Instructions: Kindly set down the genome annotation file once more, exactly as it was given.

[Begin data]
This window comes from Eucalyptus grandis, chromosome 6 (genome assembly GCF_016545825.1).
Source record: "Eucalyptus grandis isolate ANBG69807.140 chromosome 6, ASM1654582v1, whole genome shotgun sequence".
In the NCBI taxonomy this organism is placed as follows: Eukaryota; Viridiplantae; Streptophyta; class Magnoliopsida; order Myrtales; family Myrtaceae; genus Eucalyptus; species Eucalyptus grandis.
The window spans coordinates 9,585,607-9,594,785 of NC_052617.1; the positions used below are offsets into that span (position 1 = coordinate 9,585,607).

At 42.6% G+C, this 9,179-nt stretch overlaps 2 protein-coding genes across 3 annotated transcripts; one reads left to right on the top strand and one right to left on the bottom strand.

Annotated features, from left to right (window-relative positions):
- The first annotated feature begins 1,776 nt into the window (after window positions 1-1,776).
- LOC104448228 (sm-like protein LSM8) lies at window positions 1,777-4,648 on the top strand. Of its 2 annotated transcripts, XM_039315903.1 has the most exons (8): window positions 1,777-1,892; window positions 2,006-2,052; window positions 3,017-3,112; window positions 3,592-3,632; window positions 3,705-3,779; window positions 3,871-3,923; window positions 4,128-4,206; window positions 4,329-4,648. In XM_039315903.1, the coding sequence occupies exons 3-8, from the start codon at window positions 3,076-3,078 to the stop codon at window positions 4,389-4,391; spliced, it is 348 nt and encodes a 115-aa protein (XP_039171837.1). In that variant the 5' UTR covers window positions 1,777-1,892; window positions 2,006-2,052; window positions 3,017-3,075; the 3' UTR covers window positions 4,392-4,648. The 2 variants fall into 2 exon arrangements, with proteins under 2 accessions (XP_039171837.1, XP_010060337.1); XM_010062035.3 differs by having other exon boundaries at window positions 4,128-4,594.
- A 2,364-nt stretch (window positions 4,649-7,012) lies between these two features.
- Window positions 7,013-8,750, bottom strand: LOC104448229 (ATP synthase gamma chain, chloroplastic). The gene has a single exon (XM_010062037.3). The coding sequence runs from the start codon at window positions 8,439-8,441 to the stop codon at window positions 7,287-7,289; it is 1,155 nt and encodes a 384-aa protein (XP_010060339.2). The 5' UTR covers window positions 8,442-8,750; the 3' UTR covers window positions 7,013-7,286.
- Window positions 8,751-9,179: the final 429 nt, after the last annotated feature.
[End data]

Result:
This window comes from Eucalyptus grandis, chromosome 6 (genome assembly GCF_016545825.1).
Source record: "Eucalyptus grandis isolate ANBG69807.140 chromosome 6, ASM1654582v1, whole genome shotgun sequence".
In the NCBI taxonomy this organism is placed as follows: Eukaryota; Viridiplantae; Streptophyta; class Magnoliopsida; order Myrtales; family Myrtaceae; genus Eucalyptus; species Eucalyptus grandis.
The window spans coordinates 9,585,607-9,594,785 of NC_052617.1; the positions used below are offsets into that span (position 1 = coordinate 9,585,607).

At 42.6% G+C, this 9,179-nt stretch overlaps 2 protein-coding genes across 3 annotated transcripts; one reads left to right on the top strand and one right to left on the bottom strand.

Annotated features, from left to right (window-relative positions):
- The first annotated feature begins 1,776 nt into the window (after window positions 1-1,776).
- LOC104448228 (sm-like protein LSM8) lies at window positions 1,777-4,648 on the top strand. Of its 2 annotated transcripts, XM_039315903.1 has the most exons (8): window positions 1,777-1,892; window positions 2,006-2,052; window positions 3,017-3,112; window positions 3,592-3,632; window positions 3,705-3,779; window positions 3,871-3,923; window positions 4,128-4,206; window positions 4,329-4,648. In XM_039315903.1, the coding sequence occupies exons 3-8, from the start codon at window positions 3,076-3,078 to the stop codon at window positions 4,389-4,391; spliced, it is 348 nt and encodes a 115-aa protein (XP_039171837.1). In that variant the 5' UTR covers window positions 1,777-1,892; window positions 2,006-2,052; window positions 3,017-3,075; the 3' UTR covers window positions 4,392-4,648. The 2 variants fall into 2 exon arrangements, with proteins under 2 accessions (XP_039171837.1, XP_010060337.1); XM_010062035.3 differs by having other exon boundaries at window positions 4,128-4,594.
- A 2,364-nt stretch (window positions 4,649-7,012) lies between these two features.
- Window positions 7,013-8,750, bottom strand: LOC104448229 (ATP synthase gamma chain, chloroplastic). The gene has a single exon (XM_010062037.3). The coding sequence runs from the start codon at window positions 8,439-8,441 to the stop codon at window positions 7,287-7,289; it is 1,155 nt and encodes a 384-aa protein (XP_010060339.2). The 5' UTR covers window positions 8,442-8,750; the 3' UTR covers window positions 7,013-7,286.
- Window positions 8,751-9,179: the final 429 nt, after the last annotated feature.